Observations from SANSA’s geomagnetic network during the Saint Patrick’s Day storm of 17–18 March 2015
Geomagnetic storms are space weather events that result in a temporary disturbance of the earth’s magnetosphere caused by a solar wind that interacts with the earth’s magnetic field. We examined more closely how some southern African magnetic observatories responded to the Saint Patrick’s Day storm using local K-indices. We show how this network of observatories may be utilised to model induced electric field, which is useful for the monitoring of geomagnetically induced anomalous currents capable of damaging power distribution infrastructure. We show an example of the correlation between a modelled induced electric field and measured geomagnetically induced currents in southern Africa. The data show that there are differences between global and local indices, which vary with the phases of the storm. We show the latitude dependence of geomagnetic activity and demonstrate that the direction of the variation is different for the X and Y components.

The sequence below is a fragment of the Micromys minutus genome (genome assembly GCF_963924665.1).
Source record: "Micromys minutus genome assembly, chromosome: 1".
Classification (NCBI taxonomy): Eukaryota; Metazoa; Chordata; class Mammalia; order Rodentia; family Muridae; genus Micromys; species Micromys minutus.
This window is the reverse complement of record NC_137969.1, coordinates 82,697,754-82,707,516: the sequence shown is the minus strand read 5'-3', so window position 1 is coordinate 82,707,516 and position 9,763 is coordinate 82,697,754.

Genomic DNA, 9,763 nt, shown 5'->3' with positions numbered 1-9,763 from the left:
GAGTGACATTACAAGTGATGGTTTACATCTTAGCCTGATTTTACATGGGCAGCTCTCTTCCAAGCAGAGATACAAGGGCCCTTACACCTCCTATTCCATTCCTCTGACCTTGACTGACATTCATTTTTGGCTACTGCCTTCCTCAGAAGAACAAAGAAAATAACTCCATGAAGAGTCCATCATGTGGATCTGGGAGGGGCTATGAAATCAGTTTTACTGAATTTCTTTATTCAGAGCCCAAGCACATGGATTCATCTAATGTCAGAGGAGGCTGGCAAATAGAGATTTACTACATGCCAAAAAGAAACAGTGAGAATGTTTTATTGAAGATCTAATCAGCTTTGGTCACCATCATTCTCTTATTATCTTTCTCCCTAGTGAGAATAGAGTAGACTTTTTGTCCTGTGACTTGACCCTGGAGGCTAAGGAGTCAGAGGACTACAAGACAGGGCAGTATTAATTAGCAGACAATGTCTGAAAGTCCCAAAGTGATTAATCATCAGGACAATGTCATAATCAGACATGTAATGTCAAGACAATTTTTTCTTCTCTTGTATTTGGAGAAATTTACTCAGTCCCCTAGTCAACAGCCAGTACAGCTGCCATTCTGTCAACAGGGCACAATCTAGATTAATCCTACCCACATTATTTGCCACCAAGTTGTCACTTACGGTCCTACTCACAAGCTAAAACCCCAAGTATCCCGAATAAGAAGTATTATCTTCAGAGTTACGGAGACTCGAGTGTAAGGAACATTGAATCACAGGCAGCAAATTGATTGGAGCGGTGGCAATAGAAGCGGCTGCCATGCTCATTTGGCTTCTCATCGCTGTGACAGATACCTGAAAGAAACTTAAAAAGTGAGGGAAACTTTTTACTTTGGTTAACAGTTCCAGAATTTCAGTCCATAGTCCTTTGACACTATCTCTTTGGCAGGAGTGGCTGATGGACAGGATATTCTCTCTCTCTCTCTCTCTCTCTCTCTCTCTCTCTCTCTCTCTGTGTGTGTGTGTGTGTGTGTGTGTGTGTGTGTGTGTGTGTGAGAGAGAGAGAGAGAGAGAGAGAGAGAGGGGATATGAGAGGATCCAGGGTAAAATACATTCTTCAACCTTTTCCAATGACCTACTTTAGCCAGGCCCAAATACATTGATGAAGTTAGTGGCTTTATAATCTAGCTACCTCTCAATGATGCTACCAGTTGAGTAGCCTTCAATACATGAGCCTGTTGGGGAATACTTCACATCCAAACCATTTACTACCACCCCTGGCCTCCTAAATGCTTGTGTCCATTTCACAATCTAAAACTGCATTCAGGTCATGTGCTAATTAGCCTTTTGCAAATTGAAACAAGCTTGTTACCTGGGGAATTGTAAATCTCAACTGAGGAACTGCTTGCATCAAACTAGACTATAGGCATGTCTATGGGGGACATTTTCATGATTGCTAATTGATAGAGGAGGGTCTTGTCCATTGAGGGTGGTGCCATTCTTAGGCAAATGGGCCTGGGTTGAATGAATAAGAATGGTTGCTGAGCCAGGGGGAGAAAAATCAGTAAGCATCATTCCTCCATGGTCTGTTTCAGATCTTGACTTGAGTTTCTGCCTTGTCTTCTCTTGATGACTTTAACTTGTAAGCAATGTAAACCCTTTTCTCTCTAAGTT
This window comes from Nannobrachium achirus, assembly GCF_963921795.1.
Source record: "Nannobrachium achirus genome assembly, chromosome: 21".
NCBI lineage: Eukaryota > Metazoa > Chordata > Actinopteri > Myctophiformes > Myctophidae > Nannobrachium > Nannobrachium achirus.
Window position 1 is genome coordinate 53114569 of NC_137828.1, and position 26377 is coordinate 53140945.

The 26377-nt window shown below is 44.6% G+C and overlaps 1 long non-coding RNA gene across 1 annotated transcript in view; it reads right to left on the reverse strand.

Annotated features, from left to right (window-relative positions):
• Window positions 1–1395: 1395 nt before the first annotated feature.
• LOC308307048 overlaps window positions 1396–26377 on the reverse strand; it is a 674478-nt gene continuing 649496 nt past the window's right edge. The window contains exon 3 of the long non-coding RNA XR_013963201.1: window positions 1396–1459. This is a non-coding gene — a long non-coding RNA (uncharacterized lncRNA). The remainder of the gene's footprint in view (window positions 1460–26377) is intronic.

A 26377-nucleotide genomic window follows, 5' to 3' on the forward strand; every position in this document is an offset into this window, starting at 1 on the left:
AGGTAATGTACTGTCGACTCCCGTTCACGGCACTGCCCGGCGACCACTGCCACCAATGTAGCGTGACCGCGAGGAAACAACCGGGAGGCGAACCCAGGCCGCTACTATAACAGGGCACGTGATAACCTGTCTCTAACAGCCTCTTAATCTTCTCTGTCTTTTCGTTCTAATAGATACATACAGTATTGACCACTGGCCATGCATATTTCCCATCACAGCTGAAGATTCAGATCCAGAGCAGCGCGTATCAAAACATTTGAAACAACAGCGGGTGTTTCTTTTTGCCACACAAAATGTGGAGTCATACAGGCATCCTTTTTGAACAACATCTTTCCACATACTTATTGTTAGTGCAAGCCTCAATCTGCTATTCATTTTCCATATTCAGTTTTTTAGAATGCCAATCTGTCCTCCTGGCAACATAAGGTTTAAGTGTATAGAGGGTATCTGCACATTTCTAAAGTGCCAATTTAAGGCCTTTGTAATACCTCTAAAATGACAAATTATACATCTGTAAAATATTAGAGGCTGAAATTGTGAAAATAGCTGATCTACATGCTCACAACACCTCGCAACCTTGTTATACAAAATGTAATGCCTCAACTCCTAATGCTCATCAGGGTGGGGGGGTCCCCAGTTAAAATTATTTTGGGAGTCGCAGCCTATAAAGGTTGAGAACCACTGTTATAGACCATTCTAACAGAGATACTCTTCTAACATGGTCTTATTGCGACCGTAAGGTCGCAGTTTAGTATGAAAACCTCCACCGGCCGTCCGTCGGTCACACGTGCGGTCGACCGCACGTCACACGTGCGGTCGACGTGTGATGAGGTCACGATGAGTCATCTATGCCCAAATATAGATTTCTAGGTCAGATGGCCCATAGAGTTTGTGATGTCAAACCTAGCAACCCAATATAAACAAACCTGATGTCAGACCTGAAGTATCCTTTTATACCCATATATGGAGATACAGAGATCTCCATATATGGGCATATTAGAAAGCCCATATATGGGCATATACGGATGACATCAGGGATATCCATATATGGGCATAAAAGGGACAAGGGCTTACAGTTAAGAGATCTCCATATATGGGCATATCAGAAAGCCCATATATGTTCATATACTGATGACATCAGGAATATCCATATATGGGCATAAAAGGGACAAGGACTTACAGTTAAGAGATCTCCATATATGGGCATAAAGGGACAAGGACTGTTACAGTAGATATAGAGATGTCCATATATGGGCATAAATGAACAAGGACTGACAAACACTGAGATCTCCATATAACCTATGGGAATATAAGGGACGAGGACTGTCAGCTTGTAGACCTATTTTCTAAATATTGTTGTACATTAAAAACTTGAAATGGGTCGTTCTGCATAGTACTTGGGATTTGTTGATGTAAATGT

- The importance of ground-based data in space weather studies is demonstrated.
- We show how SANSA’s geomagnetic network may be utilised to model induced electric field, which is useful for the monitoring of geomagnetically induced anomalous currents capable of damaging power distribution infrastructure.
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